Now we come to the mythical Labyrinth section, where most of the Spaghetti faces appear.
As this was an Italo-French co-production, the French partners sent over supporting player Serge Marquand, who had acted in Massacre at Marble City (1964) and Black Eagle of Santa Fe (1965), before co-starring in a pair of Giuliano Gemma westerns, Fort Yuma Gold (October, 1966) and Wanted (March, 1967). In Barbarella, he can be seen accosting both Fonda and Law, during their journey through the Labyrinth.
Bald actor Nino Musco is seen (and credited here), and had appeared in a string of westerns, Seven Dollars to Kill, And Go With God, Gringo, and Ramon the Mexican (all 1966). He continued putting in uncredited western appearances throughout the seventies.
Next, we have youthful Alberto Cevenini, who had been briefly billed as “Kirk Bert” on his earlier westerns, The Road to Fort Alamo and Minnesota Clay (both 1964), before going uncredited in Barbarella.
Stunt performer Angelo Susani can also be seen trailing the hapless leads, Fonda & Law, in the darkness. Susani's westerns included The Big Gundown, Death Rides a Horse, Day of Anger (all 1967), and Beyond the Law (1968). These three films all starred Lee Van Cleef.
|Altiero Di Giovanni|
Two almost unknown Italo players, the mustachioed Altiero Di Giovanni (as the Hollow Man) and Luigi Scavran (wearing a walnut shelled face mask) also wander about the Labyrinth. Di Giovanni’s westerns include Django Kills Silently (1967), A Man Called Sledge (1970), and A Colt in the Hand of the Devil (1972), while Scavran's previous films were The Hills Run Red (1966) and Death Rides a Horse (1967).
One of the credited actors, Franco Gula, will never be identified, as it is believed that his scene was junked before Barbarella was released.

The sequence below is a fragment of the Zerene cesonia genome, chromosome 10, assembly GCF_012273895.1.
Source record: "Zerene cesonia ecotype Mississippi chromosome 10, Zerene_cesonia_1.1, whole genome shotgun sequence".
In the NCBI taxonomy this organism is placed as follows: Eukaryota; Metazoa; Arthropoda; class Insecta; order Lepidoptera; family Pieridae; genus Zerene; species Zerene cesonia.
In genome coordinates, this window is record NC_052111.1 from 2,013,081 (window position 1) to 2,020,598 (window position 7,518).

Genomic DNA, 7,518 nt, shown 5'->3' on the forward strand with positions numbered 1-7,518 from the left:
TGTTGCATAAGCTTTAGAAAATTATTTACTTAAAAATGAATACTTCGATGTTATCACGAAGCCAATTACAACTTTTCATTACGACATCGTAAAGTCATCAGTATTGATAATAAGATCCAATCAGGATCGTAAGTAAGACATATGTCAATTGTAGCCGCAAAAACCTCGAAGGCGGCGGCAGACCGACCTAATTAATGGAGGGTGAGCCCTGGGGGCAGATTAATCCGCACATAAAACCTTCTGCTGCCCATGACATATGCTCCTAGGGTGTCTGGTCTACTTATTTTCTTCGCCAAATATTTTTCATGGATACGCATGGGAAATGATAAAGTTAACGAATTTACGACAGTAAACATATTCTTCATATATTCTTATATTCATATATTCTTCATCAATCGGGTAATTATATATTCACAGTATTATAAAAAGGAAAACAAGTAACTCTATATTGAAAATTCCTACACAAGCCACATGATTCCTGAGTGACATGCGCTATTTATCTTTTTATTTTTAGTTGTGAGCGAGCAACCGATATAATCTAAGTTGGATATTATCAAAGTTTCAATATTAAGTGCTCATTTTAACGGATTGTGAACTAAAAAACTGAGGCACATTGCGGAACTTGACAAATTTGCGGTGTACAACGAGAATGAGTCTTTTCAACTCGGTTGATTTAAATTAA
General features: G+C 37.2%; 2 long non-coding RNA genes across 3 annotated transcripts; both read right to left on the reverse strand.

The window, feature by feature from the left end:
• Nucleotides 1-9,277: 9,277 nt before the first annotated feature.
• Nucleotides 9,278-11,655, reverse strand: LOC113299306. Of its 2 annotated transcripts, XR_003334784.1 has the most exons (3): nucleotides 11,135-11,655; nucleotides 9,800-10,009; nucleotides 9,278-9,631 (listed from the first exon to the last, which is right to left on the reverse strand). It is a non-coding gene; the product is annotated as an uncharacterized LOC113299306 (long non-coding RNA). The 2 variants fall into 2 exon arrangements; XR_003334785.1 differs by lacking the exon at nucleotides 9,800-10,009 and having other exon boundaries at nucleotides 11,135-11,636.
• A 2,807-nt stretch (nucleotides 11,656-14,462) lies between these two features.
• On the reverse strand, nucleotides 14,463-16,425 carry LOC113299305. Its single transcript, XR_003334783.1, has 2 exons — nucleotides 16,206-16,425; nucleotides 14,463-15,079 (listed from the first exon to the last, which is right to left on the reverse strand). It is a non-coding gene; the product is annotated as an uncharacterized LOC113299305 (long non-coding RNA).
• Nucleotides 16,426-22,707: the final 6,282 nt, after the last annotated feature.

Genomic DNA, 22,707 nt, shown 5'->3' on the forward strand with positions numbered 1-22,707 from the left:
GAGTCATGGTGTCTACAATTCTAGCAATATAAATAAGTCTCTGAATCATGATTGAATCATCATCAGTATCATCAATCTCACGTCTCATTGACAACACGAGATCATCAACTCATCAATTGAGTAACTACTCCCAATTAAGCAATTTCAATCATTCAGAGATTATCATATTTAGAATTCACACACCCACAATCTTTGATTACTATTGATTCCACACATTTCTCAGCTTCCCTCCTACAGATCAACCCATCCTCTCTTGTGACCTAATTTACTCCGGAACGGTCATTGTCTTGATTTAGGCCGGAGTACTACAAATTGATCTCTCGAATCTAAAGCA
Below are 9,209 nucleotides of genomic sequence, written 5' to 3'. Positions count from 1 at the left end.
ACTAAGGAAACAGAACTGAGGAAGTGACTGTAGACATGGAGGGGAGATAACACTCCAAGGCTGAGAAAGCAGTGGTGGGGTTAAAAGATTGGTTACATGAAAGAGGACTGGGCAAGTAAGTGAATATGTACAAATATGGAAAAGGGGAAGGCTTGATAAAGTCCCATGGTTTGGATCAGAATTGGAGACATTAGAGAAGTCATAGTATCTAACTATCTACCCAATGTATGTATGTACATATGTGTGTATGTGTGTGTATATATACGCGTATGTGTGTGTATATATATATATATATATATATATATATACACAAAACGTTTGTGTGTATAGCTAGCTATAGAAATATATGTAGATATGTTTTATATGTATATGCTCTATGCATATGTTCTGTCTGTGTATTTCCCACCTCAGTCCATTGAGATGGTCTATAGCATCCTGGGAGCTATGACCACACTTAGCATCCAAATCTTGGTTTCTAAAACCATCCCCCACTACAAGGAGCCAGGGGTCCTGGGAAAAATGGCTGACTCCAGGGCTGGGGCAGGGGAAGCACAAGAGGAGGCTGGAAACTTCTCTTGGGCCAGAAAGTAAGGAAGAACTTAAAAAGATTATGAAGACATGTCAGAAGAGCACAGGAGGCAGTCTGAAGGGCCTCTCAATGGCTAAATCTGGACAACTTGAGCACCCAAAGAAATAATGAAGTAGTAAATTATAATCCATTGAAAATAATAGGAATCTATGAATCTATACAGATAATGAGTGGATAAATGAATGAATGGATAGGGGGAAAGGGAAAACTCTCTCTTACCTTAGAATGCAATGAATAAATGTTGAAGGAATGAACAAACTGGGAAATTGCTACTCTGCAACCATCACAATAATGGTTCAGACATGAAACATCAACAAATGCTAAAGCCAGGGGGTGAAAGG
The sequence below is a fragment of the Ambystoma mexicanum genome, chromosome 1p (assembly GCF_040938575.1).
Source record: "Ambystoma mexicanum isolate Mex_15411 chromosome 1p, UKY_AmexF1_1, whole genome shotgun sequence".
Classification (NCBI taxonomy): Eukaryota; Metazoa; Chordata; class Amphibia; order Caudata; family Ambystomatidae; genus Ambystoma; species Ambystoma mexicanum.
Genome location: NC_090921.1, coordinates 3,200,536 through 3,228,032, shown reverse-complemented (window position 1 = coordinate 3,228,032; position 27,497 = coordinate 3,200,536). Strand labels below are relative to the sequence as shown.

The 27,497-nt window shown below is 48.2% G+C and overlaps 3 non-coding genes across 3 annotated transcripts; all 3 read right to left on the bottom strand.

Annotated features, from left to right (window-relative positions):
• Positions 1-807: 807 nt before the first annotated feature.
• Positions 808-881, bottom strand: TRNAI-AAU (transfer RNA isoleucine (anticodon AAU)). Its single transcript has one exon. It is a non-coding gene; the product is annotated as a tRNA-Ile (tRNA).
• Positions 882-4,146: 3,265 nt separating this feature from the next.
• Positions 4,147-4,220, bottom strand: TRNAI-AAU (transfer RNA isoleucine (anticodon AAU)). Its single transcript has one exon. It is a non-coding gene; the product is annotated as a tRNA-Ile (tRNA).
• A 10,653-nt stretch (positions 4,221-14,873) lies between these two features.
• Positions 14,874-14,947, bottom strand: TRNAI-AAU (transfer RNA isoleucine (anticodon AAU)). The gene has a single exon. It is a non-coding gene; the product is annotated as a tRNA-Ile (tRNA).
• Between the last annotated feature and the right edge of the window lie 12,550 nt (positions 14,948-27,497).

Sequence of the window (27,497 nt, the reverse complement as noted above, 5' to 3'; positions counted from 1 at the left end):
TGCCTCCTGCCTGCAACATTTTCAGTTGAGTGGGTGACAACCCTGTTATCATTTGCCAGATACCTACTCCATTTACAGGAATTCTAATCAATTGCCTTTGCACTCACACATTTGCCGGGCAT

On the distaff front were Silvana Bacci, fresh from Django (1966) and French born Corinne Fontaine, from My Name is Pecos (1966). Famously, Bacci will be remembered as Clint Eastwood's bedmate in The Good, The Bad and The Ugly (December, 1966), in which her scene was cut. Numerous stills survive of her comely visage that attest to her casting. Fontaine, on the other hand, is seen in Barbarella as the female who has been forever frozen, as she had emerged from a block of solid stone.
Lastly, there is an unknown actor (who has been incorrectly identified as both Gene Collins and Umberto Di Grazia), whose only two known appearances were for Paramount Pictures. Following Barbarella, he can be glimpsed as one of Keenan Wynn's deputies in the sprawling Once Upon a Time in the West (December, 1968 / July, 1969).
There are lots of other unidentified extras wandering throughout the Labyrinth, but most are not recognizable. For the above players, they would all be re-discovered as audiences re-watched Barbarella and also discovered the westerns and felt a tinge of recognition.
By Michael Ferguson, with musings by David Shaw